Star rating – 8.5/10

Hat Fitz and Cara
The mix of acoustic instruments with a strong percussive overlay is high fashion the moment. From what we’ve heard these guys from Australia have produced the best record yet and the best balance of instruments and percussion. They’re a husband and wife team growing in popularity and this record can only further their reputation. Cara Robinson has a voice of frightening power and a gift of unleashing that power to maximum dynamic effect – it’s the highpoint of the powerful opening track ‘Power’ – 1.32 in she raises a really potent yell – it lifts an already dynamic piece to a new high. Listening to the record also reveals a voice of great dynamic range – from powerful holler to a serene gentle lyricism.  The opening track is superb – apparently a live cut (it sounds as if there’s an audience clapping). It opens with a penny whistle playing over triples a bass drum and a catchy single string figure on the guitar. A bass-line augments the sound and it just takes off. If it’s not live then they’ve done a great job of producing a live sound.


A great opener is followed by a real killer cut – ‘Eliza Blue’ a memorably hypnotic and traditionally styled melody over a simple percussive beat and a blues figure on guitar. It’s a tale of the days of deportation and slave ships – very atmospheric and done with the simplest of means.


All the tracks are good but equally notable are the two closers – track 11 ‘Red Rattler’ features Hat Fitz on vocal and they really do kick up a percussive storm. Track 12 ‘Rusty River’ features resonator with a ‘Celtic’ influenced flute line played over. The song is a ballad with echoes of Irish traditional styling in the melody line. It is a peaceful and haunting closer and shows the gentle side of Cara’s vocal style; lovely harmonies, and unison guitar and vocal lines are among the highlights of this track.


This is a strong record and it draws together influences from American roots music – old-time-delta blues, and traditional Irish music (which was of course the root source of American roots). We commend this record as one which will repay repeated listening.



Two at a Time
Self production
BTR-001CD (
Genre  Americana / Western Swing
Star Rating 8/10

This a very interesting recording – it’s in mono and produced on vintage equipment – live to monophonic tape with no edits or overdubs.  This applies to the artwork as well which was produced by traditional printing methods.  It was financed by the band’s own fans and supporters. The two gents in question – Andy Bean n vocals and tenor guitar, Fuller Condon on vocals and string bass have been playing the US coast to coast for many years – and the music on here shows the benefits of that work. Andy Bean will be known to UK fans of the WYOS with whom he toured last year.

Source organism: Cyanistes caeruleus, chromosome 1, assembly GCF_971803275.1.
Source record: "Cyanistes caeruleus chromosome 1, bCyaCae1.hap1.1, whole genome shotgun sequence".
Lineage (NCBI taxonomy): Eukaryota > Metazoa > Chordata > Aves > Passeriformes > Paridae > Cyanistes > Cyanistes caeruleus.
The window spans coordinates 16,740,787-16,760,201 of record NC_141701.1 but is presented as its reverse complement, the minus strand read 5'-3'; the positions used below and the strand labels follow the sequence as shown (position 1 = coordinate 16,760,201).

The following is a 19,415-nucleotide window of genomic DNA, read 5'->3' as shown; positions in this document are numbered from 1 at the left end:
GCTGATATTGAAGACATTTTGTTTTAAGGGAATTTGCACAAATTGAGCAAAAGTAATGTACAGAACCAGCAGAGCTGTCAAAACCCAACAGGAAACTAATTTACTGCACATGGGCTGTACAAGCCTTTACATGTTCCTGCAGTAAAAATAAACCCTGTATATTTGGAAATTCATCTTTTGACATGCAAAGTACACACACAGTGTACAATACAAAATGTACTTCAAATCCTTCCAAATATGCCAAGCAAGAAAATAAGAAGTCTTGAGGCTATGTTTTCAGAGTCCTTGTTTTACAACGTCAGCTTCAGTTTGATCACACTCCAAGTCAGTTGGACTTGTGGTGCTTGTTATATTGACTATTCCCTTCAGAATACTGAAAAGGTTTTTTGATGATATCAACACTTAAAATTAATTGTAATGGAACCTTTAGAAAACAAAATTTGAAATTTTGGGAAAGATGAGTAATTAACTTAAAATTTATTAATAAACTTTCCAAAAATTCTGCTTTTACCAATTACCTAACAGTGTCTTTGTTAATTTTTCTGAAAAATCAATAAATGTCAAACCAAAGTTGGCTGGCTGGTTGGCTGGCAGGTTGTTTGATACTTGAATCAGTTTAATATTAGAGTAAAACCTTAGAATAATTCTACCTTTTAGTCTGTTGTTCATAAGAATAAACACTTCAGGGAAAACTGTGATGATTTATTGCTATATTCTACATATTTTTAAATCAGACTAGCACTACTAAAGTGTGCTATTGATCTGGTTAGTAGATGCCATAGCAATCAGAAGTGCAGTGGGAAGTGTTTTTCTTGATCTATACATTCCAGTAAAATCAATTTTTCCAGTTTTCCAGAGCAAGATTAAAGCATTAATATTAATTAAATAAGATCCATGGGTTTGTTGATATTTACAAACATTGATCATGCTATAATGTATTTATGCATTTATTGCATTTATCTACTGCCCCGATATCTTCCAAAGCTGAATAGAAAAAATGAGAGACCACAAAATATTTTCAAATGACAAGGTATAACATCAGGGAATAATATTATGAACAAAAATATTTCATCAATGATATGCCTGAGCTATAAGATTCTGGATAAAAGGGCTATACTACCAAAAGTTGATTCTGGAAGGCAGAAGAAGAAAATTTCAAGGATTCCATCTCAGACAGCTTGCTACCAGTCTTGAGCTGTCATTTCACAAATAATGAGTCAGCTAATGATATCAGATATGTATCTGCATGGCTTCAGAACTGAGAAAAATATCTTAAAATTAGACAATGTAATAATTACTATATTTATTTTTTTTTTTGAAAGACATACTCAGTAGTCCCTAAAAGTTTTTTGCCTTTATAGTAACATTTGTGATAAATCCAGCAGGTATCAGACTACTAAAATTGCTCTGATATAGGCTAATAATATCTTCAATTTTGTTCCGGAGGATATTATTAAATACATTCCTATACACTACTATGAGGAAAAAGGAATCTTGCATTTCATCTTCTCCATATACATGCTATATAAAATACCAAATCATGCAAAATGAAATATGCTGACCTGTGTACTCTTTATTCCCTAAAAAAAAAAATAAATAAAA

The musicianship is superb as they weave around the tunes, and percussion comes from foot-tapping and other down-home means. The music covers the range of swing / Western swing / and the listener can hear the influences of Louis Jordan, T. Bone Walker, Bob Wills and every type of jazz style from the 20’s to the 50’s. Andy Bean ‘s playing is a virtual primer in swing-guitar styles – and any player wanting a quality intro to these styles would do n better than sitting down and listening to this (which is exactly what one of our team is doing).


The lyrics are quick fire and very humorous – on a live gig interspersed with their reported quick-fire patter this would be great entertainment. It’s a good listen with ‘Pork Chops’ and ‘Tikka Masala’ stand-outs on a first listen. Despite the immaculate quality of the playing the limited instrumental line-up means it all starts to sound a bit similar after a while – so it’s a record best dipped in and out of. That’s what we will do if we can get it back from the guitar player sitting in the corner.